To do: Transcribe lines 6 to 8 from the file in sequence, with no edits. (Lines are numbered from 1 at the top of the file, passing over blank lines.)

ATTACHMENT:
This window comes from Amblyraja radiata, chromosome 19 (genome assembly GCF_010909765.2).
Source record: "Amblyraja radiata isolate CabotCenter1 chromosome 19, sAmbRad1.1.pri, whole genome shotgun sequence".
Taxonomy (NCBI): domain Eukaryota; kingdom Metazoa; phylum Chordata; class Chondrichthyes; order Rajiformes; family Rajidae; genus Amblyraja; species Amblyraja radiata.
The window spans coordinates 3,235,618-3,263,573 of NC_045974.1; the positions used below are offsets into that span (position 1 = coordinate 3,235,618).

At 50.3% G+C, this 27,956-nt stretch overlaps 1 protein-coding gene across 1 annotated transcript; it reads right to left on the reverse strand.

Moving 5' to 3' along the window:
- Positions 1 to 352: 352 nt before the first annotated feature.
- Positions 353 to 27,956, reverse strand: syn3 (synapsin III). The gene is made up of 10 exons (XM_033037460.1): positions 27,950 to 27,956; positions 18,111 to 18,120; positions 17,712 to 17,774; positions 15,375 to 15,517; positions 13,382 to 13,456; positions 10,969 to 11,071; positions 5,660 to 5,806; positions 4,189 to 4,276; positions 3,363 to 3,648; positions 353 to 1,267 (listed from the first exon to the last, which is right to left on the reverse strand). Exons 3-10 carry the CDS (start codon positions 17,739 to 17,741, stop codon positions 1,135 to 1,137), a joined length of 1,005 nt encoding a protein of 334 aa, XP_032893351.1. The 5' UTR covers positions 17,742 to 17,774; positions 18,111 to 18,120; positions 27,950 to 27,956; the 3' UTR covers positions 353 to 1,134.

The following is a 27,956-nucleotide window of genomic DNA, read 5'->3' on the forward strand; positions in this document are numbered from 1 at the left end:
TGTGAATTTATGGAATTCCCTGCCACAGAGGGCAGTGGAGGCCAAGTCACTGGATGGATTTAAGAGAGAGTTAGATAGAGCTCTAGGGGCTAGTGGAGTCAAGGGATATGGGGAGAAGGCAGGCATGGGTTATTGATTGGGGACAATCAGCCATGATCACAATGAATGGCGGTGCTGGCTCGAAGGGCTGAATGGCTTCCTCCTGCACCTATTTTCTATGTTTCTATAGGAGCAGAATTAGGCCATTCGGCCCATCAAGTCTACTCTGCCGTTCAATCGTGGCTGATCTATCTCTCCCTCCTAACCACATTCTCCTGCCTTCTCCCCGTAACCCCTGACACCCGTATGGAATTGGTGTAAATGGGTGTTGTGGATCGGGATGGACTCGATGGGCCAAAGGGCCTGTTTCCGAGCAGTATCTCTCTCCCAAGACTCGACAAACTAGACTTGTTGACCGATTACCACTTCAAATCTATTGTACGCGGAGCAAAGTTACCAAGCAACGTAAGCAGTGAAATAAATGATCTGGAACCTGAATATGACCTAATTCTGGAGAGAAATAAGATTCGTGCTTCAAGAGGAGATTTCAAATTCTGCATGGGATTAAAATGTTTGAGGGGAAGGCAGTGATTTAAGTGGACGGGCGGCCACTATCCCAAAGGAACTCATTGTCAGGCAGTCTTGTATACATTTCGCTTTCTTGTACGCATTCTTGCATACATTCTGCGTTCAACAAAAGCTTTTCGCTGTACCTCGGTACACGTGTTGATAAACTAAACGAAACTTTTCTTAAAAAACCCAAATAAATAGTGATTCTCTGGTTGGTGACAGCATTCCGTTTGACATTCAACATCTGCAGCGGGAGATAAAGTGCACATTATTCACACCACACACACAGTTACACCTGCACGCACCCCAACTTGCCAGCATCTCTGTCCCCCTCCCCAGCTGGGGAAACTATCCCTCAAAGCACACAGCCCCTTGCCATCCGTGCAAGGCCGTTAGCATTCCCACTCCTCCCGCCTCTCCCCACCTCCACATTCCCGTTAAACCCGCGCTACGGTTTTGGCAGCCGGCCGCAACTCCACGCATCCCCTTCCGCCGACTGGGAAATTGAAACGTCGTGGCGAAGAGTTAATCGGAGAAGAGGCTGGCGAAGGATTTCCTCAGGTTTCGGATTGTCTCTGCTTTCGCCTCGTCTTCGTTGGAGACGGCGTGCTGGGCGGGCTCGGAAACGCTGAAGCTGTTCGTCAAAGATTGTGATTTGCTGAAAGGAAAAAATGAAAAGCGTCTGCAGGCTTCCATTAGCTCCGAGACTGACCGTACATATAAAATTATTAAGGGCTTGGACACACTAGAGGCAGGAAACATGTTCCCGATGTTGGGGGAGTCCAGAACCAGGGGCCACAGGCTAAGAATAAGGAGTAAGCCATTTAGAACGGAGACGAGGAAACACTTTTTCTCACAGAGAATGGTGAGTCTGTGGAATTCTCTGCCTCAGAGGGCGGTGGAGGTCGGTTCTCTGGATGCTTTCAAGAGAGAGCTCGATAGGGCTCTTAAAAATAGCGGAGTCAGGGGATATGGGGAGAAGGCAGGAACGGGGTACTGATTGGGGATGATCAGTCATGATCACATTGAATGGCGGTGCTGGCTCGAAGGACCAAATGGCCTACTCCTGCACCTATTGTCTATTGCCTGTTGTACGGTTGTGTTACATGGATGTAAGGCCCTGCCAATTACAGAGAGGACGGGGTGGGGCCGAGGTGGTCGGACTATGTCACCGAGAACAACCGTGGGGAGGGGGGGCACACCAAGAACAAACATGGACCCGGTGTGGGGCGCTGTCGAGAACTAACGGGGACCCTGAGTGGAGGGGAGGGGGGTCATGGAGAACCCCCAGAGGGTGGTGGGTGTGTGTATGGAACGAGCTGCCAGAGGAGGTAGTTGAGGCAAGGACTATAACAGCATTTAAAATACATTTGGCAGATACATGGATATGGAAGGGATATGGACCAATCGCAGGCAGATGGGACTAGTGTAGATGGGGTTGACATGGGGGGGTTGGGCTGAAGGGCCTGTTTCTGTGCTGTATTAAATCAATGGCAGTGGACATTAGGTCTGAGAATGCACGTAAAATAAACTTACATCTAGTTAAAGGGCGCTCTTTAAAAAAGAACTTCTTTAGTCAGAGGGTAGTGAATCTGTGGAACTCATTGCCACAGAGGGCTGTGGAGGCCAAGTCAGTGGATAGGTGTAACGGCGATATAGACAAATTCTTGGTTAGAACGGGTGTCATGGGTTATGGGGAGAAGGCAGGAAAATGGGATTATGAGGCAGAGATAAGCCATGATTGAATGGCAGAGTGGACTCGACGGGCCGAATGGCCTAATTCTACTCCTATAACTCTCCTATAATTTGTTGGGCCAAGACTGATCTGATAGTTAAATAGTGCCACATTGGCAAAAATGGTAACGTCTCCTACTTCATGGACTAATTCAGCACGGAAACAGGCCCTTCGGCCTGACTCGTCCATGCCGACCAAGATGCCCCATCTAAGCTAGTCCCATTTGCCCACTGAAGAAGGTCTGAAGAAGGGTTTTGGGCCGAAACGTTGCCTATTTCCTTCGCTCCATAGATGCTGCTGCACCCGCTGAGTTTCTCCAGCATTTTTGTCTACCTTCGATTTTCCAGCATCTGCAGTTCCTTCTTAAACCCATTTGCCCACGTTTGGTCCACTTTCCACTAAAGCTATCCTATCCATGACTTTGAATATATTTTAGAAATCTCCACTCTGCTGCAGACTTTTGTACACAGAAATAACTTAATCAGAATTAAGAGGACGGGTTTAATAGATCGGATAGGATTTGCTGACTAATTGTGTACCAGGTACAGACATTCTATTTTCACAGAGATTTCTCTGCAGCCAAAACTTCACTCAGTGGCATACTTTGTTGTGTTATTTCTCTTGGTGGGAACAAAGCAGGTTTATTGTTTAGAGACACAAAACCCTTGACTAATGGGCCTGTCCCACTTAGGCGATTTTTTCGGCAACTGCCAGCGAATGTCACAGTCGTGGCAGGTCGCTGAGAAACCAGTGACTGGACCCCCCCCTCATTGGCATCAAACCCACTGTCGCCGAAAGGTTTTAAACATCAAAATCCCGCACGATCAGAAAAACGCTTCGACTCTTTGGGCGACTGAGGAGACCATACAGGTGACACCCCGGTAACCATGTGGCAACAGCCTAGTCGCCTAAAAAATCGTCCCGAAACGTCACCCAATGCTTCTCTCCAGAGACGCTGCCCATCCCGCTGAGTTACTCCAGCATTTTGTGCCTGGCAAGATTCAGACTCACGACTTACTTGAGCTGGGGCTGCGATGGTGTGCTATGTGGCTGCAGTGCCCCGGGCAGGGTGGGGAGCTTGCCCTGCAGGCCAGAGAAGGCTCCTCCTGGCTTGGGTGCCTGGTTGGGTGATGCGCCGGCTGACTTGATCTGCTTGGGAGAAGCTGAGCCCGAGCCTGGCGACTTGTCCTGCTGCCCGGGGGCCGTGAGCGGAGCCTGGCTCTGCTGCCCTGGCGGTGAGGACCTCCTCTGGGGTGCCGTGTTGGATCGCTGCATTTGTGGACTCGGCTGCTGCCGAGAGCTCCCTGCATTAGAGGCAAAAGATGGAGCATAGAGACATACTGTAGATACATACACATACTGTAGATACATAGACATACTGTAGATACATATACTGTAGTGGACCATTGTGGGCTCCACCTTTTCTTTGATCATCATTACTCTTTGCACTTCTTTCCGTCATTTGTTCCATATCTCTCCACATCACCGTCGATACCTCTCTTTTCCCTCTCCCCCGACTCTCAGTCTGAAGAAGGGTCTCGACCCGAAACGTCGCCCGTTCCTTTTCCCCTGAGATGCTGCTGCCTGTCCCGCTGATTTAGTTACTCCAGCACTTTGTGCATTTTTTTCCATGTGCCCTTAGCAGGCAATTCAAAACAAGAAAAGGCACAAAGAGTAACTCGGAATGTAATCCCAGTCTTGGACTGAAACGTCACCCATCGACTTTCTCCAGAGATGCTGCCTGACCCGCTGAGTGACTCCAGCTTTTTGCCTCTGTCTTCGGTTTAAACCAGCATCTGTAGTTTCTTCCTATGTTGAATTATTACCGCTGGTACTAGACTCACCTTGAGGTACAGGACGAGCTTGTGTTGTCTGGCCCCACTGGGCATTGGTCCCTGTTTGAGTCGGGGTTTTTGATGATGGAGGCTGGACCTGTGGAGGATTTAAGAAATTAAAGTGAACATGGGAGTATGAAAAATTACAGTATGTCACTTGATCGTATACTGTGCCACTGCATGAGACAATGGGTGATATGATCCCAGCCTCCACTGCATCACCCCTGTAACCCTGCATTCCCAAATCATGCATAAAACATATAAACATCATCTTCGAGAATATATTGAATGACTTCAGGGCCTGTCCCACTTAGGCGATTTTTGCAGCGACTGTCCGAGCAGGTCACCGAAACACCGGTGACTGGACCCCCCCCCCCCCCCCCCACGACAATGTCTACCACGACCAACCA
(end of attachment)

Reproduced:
Moving 5' to 3' along the window:
- Positions 1 to 352: 352 nt before the first annotated feature.
- Positions 353 to 27,956, reverse strand: syn3 (synapsin III). The gene is made up of 10 exons (XM_033037460.1): positions 27,950 to 27,956; positions 18,111 to 18,120; positions 17,712 to 17,774; positions 15,375 to 15,517; positions 13,382 to 13,456; positions 10,969 to 11,071; positions 5,660 to 5,806; positions 4,189 to 4,276; positions 3,363 to 3,648; positions 353 to 1,267 (listed from the first exon to the last, which is right to left on the reverse strand). Exons 3-10 carry the CDS (start codon positions 17,739 to 17,741, stop codon positions 1,135 to 1,137), a joined length of 1,005 nt encoding a protein of 334 aa, XP_032893351.1. The 5' UTR covers positions 17,742 to 17,774; positions 18,111 to 18,120; positions 27,950 to 27,956; the 3' UTR covers positions 353 to 1,134.